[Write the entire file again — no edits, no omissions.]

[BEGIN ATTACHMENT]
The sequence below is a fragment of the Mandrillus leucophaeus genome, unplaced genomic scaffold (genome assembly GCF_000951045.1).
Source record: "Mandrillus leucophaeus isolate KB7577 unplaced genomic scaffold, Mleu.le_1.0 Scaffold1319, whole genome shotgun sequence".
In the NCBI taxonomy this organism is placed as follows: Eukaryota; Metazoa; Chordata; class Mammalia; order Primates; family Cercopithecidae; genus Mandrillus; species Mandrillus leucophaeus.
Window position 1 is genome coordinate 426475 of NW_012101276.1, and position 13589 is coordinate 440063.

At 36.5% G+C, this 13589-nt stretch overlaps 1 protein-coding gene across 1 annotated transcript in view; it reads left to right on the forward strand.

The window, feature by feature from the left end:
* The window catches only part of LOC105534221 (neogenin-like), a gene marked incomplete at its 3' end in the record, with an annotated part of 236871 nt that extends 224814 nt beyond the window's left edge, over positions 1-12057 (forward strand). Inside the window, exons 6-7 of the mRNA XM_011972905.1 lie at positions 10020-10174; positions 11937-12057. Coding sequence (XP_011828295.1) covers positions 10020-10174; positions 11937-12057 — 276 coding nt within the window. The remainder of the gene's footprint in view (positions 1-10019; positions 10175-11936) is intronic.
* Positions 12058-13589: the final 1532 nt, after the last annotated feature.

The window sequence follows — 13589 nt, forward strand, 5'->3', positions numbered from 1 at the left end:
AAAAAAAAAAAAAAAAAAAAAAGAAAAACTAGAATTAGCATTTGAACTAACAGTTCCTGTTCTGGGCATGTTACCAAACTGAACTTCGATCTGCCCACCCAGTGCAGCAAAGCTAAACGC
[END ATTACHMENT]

The sequence below is a fragment of the Mandrillus leucophaeus genome, unplaced genomic scaffold (genome assembly GCF_000951045.1).
Source record: "Mandrillus leucophaeus isolate KB7577 unplaced genomic scaffold, Mleu.le_1.0 Scaffold1319, whole genome shotgun sequence".
In the NCBI taxonomy this organism is placed as follows: Eukaryota; Metazoa; Chordata; class Mammalia; order Primates; family Cercopithecidae; genus Mandrillus; species Mandrillus leucophaeus.
Window position 1 is genome coordinate 426475 of NW_012101276.1, and position 13589 is coordinate 440063.

At 36.5% G+C, this 13589-nt stretch overlaps 1 protein-coding gene across 1 annotated transcript in view; it reads left to right on the forward strand.

The window, feature by feature from the left end:
* The window catches only part of LOC105534221 (neogenin-like), a gene marked incomplete at its 3' end in the record, with an annotated part of 236871 nt that extends 224814 nt beyond the window's left edge, over positions 1-12057 (forward strand). Inside the window, exons 6-7 of the mRNA XM_011972905.1 lie at positions 10020-10174; positions 11937-12057. Coding sequence (XP_011828295.1) covers positions 10020-10174; positions 11937-12057 — 276 coding nt within the window. The remainder of the gene's footprint in view (positions 1-10019; positions 10175-11936) is intronic.
* Positions 12058-13589: the final 1532 nt, after the last annotated feature.

The window sequence follows — 13589 nt, forward strand, 5'->3', positions numbered from 1 at the left end:
AAAAAAAAAAAAAAAAAAAAAAGAAAAACTAGAATTAGCATTTGAACTAACAGTTCCTGTTCTGGGCATGTTACCAAACTGAACTTCGATCTGCCCACCCAGTGCAGCAAAGCTAAACGC